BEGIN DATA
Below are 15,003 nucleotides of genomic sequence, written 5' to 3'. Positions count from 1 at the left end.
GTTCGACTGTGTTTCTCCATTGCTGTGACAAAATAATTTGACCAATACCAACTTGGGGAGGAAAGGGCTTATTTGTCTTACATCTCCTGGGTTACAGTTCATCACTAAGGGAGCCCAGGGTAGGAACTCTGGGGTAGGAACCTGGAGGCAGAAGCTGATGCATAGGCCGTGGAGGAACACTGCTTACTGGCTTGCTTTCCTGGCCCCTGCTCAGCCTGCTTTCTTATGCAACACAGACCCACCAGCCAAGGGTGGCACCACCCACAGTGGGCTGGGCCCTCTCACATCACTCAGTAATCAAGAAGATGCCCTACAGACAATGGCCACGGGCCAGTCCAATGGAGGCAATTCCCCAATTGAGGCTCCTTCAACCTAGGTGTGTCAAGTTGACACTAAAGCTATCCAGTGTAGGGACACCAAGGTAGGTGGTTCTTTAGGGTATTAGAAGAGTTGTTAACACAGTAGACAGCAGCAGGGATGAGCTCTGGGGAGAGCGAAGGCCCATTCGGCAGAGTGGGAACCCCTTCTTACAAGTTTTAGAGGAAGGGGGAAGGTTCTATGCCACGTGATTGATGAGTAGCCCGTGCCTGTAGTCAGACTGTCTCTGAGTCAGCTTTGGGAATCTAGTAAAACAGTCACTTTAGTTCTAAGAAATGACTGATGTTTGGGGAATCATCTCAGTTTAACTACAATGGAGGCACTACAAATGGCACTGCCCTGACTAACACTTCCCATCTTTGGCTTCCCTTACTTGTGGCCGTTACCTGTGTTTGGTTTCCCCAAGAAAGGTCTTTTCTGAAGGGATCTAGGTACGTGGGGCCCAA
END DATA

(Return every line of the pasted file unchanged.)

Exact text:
Below are 15,003 nucleotides of genomic sequence, written 5' to 3'. Positions count from 1 at the left end.
GTTCGACTGTGTTTCTCCATTGCTGTGACAAAATAATTTGACCAATACCAACTTGGGGAGGAAAGGGCTTATTTGTCTTACATCTCCTGGGTTACAGTTCATCACTAAGGGAGCCCAGGGTAGGAACTCTGGGGTAGGAACCTGGAGGCAGAAGCTGATGCATAGGCCGTGGAGGAACACTGCTTACTGGCTTGCTTTCCTGGCCCCTGCTCAGCCTGCTTTCTTATGCAACACAGACCCACCAGCCAAGGGTGGCACCACCCACAGTGGGCTGGGCCCTCTCACATCACTCAGTAATCAAGAAGATGCCCTACAGACAATGGCCACGGGCCAGTCCAATGGAGGCAATTCCCCAATTGAGGCTCCTTCAACCTAGGTGTGTCAAGTTGACACTAAAGCTATCCAGTGTAGGGACACCAAGGTAGGTGGTTCTTTAGGGTATTAGAAGAGTTGTTAACACAGTAGACAGCAGCAGGGATGAGCTCTGGGGAGAGCGAAGGCCCATTCGGCAGAGTGGGAACCCCTTCTTACAAGTTTTAGAGGAAGGGGGAAGGTTCTATGCCACGTGATTGATGAGTAGCCCGTGCCTGTAGTCAGACTGTCTCTGAGTCAGCTTTGGGAATCTAGTAAAACAGTCACTTTAGTTCTAAGAAATGACTGATGTTTGGGGAATCATCTCAGTTTAACTACAATGGAGGCACTACAAATGGCACTGCCCTGACTAACACTTCCCATCTTTGGCTTCCCTTACTTGTGGCCGTTACCTGTGTTTGGTTTCCCCAAGAAAGGTCTTTTCTGAAGGGATCTAGGTACGTGGGGCCCAA